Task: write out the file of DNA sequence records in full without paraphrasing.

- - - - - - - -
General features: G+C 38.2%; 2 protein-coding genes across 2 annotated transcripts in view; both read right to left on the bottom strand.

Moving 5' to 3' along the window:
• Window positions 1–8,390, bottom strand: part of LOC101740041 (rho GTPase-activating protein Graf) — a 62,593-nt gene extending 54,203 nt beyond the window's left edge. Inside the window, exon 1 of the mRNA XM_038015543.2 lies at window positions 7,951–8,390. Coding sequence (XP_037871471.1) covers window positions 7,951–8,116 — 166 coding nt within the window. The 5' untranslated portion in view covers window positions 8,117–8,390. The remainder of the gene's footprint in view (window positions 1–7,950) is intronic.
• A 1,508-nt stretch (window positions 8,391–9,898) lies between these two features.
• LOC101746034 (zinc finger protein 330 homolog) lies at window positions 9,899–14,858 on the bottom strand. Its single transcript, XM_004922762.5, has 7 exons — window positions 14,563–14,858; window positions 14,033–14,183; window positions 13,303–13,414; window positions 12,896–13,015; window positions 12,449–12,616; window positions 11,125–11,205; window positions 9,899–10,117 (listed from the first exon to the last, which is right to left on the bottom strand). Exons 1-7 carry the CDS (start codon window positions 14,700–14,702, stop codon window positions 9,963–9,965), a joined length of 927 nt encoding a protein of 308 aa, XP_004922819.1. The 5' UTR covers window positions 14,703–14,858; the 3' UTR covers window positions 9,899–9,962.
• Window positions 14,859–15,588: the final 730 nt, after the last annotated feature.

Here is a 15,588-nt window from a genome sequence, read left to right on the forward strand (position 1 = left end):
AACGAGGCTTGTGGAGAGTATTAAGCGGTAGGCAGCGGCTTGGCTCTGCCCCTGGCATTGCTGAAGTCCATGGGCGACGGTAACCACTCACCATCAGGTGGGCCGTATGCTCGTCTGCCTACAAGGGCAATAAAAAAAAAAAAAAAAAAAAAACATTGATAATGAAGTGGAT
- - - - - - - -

General features: G+C 38.2%; 2 protein-coding genes across 2 annotated transcripts in view; both read right to left on the bottom strand.

Moving 5' to 3' along the window:
• Window positions 1–8,390, bottom strand: part of LOC101740041 (rho GTPase-activating protein Graf) — a 62,593-nt gene extending 54,203 nt beyond the window's left edge. Inside the window, exon 1 of the mRNA XM_038015543.2 lies at window positions 7,951–8,390. Coding sequence (XP_037871471.1) covers window positions 7,951–8,116 — 166 coding nt within the window. The 5' untranslated portion in view covers window positions 8,117–8,390. The remainder of the gene's footprint in view (window positions 1–7,950) is intronic.
• A 1,508-nt stretch (window positions 8,391–9,898) lies between these two features.
• LOC101746034 (zinc finger protein 330 homolog) lies at window positions 9,899–14,858 on the bottom strand. Its single transcript, XM_004922762.5, has 7 exons — window positions 14,563–14,858; window positions 14,033–14,183; window positions 13,303–13,414; window positions 12,896–13,015; window positions 12,449–12,616; window positions 11,125–11,205; window positions 9,899–10,117 (listed from the first exon to the last, which is right to left on the bottom strand). Exons 1-7 carry the CDS (start codon window positions 14,700–14,702, stop codon window positions 9,963–9,965), a joined length of 927 nt encoding a protein of 308 aa, XP_004922819.1. The 5' UTR covers window positions 14,703–14,858; the 3' UTR covers window positions 9,899–9,962.
• Window positions 14,859–15,588: the final 730 nt, after the last annotated feature.

Here is a 15,588-nt window from a genome sequence, read left to right on the forward strand (position 1 = left end):
AACGAGGCTTGTGGAGAGTATTAAGCGGTAGGCAGCGGCTTGGCTCTGCCCCTGGCATTGCTGAAGTCCATGGGCGACGGTAACCACTCACCATCAGGTGGGCCGTATGCTCGTCTGCCTACAAGGGCAATAAAAAAAAAAAAAAAAAAAAAACATTGATAATGAAGTGGAT